Let’s start with the most basic question: What exactly does "liability" mean? It’s a word we most often hear when talking about insurance. Being liable for something means you're responsible (or at fault) for the incident. Liability insurance, then, takes care of your responsibility for paying for the damage to someone else's vehicle (or other property) or for any injuries to the occupants of the other car when you’re at fault in an accident.
This is the most basic kind of auto insurance there is. Almost every state in the country requires liability insurance, and it’s also one of the oldest types of insurance available. Almost as soon as there were cars that could get into accidents, there were insurance companies and agents selling liability insurance to drivers.
What Does Liability Car Insurance Cover?
If you cause an accident, liability insurance covers the medical costs for anyone injured or the repair costs for any property damaged in the accident . There are two types of liability coverage, and they’re usually sold together by insurance agents:
- Bodily Injury (BI) Liability: This type of insurance covers the medical expenses, pain and suffering, and loss of income for injured occupants of the other car if you’re at fault in an accident. Bodily injury liability insurance also applies to yourself and family members on your policy while driving someone else’s car. It can also cover injuries to pedestrians and bystanders who might have been hurt in the accident.
- Property Damage (PD) Liability: This covers the repair costs for the car (or maybe the fence, tree, or guard rail) that’s been damaged in an accident you caused. Property damage liability insurance also covers these costs if someone else is driving your car with your permission and causes an accident. Property damage liability can also cover defense and court costs if you’re sued after the accident.
There is no deductible for liability insurance, so you won’t have to pay out of pocket before it kicks in to cover these costs for the injured parties.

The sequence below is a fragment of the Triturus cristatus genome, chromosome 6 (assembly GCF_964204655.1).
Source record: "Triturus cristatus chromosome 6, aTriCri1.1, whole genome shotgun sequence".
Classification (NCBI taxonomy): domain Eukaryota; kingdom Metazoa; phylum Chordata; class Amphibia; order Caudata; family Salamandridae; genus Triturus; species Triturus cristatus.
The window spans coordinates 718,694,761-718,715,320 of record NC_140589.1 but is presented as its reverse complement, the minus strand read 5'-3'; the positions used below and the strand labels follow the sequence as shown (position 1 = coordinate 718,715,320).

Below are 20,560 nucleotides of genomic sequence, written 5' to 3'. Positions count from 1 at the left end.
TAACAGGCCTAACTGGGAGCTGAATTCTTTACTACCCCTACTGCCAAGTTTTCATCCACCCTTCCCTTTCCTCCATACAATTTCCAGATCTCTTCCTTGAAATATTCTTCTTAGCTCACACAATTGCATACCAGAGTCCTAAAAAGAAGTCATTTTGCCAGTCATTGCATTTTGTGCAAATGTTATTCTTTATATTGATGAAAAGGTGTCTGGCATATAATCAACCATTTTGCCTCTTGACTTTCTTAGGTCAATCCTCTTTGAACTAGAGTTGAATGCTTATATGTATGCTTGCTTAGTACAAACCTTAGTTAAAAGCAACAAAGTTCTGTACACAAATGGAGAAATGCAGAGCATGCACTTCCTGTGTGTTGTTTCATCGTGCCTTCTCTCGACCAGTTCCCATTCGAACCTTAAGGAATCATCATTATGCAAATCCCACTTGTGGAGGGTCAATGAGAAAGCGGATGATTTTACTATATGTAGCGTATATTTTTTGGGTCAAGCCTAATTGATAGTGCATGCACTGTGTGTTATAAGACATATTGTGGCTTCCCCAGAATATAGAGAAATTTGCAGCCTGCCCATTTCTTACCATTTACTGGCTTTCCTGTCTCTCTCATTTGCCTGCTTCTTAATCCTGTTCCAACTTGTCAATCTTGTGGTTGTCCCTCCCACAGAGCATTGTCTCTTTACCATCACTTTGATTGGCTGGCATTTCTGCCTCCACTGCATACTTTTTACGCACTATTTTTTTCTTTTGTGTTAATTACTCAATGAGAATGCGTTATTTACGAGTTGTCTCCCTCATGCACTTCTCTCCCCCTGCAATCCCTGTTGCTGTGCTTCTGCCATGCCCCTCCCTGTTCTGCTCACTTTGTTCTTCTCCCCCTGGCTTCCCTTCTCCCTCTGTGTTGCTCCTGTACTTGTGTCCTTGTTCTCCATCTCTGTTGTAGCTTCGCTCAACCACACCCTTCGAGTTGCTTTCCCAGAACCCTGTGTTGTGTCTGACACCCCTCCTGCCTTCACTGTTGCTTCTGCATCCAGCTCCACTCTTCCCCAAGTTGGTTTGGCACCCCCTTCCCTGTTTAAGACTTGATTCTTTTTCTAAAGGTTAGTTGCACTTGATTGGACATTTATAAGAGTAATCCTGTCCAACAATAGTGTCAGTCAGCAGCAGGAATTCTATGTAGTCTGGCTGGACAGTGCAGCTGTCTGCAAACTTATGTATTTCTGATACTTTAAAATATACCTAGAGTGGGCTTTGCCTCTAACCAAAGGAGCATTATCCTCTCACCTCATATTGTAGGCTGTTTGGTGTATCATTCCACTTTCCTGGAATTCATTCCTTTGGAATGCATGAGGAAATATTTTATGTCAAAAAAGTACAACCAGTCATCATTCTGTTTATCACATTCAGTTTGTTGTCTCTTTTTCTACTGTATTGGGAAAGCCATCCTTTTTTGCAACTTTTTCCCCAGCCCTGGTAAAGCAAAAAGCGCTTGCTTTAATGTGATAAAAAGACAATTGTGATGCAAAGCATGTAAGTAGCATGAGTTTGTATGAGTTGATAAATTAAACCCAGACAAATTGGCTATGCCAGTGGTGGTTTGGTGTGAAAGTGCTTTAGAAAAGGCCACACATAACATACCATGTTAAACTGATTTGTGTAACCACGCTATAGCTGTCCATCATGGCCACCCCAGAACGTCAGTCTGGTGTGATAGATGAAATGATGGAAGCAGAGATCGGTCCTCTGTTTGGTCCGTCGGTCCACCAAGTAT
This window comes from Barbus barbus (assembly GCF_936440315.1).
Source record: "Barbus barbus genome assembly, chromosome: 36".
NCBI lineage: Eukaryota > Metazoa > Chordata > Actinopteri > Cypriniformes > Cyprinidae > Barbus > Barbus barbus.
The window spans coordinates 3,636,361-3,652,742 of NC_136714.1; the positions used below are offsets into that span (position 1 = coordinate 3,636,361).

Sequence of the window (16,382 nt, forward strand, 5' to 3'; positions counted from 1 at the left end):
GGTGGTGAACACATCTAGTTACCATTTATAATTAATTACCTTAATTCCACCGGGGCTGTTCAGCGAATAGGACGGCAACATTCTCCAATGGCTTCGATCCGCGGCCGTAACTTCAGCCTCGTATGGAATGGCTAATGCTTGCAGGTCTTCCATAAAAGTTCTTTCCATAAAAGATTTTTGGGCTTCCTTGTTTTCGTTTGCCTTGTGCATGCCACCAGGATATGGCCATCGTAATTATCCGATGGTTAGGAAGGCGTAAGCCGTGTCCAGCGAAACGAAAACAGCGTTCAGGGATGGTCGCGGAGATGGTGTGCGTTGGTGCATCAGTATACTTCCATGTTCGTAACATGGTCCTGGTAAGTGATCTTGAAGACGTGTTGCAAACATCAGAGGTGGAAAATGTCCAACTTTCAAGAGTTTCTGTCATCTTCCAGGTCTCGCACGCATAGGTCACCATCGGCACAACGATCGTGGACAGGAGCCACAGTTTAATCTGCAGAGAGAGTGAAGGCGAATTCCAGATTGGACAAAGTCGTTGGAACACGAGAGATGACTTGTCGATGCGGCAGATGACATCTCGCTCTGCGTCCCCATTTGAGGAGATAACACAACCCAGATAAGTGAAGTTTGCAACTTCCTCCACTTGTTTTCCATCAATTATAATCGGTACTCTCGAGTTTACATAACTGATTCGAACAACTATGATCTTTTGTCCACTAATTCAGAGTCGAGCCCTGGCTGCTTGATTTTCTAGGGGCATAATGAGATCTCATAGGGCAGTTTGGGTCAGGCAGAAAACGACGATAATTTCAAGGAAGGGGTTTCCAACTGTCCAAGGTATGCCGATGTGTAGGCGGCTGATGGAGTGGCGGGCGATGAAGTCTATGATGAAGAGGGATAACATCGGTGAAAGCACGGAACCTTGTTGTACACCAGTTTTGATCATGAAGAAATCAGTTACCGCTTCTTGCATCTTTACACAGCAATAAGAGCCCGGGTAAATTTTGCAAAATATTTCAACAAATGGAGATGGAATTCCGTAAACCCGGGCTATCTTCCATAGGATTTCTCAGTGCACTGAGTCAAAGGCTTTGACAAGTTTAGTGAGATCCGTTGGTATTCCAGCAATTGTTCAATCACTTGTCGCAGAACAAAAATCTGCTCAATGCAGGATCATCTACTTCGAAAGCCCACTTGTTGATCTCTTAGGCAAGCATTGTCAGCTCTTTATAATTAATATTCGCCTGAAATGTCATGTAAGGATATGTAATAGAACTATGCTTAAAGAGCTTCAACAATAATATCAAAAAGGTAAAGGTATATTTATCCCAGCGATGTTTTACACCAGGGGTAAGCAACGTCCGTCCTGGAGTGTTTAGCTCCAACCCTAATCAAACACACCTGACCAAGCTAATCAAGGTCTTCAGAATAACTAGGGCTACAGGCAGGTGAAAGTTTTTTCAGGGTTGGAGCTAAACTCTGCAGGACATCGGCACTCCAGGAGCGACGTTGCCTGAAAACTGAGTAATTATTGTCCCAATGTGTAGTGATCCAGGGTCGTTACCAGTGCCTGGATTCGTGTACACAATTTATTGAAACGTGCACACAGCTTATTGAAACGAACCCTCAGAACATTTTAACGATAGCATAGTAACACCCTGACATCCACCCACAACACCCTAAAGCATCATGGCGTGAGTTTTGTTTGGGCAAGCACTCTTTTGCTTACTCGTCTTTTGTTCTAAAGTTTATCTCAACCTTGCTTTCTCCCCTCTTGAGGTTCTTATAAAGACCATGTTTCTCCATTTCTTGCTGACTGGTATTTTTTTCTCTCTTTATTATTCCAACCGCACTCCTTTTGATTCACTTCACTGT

What Is Not Covered by Liability Insurance?
If you’re not liable for an accident – you’re not at fault for causing it – then your liability insurance will not cover the other person's injuries or repairs. The liability insurance of the driver who did cause the accident will cover those costs.
If you are liable for an accident, your liability coverage is there to pay for the injuries and damages to others, not yourself or your car. Your collision coverage will pay for damages to your car. This is an optional type of auto insurance, so it will add to your premium, and usually has a deductible. But it means paying less out of pocket when you cause an accident and need repairs to your own car.
Similarly, your liability insurance won’t cover injuries you sustain in an accident you caused. You can opt to include medical payments coverage in your car insurance, often known as MedPay, or you can rely on your health insurance policy to cover medical costs after an accident.
When you buy liability insurance, you choose the limits. Each state has its own minimum requirements, but you can choose to buy coverage beyond the minimum. Any repairs or medical costs for the other vehicle and its occupants that are above your limits will not be covered. We’ll cover this in more detail in the next section.
Who Needs Liability Insurance?
Nearly everyone in the United States needs liability insurance. It is required in 49 out of 50 states (New Hampshire is the sole exception) plus the District of Columbia. In some states, it’s possible for drivers to carry no car insurance beyond basic liability coverage to cover the costs of damage or injury to the other car and its passengers.
As we mentioned, every state has a minimum for liability coverage requirements. These minimums are often written as three numbers with slashes between them, for example, 25/50/10. That corresponds to the following coverage limits:
- Bodily injury liability limit per person: $25,000
- Bodily injury liability limit per accident: $50,000
- Property damage liability limit per accident: $10,000
In this example, the insurance company will cover up to $25,000 in medical costs for each person injured in the accident, with a maximum of $50,000 in total for all the people injured in the accident. It will also cover up to $10,000 in repair costs to the other vehicle or any other property that was damaged in the accident.
How Much Does Liability Insurance Cost?
As with everything in the insurance arena, the cost of liability insurance depends on the limits you choose as well as your driving record and demographics. Meeting only the basic state minimums is usually inexpensive, though this low amount of coverage is usually enough just to cover minor fender benders or similar accidents. If the accident is more serious, and you cause significant damage but don’t have enough coverage, you can be sued.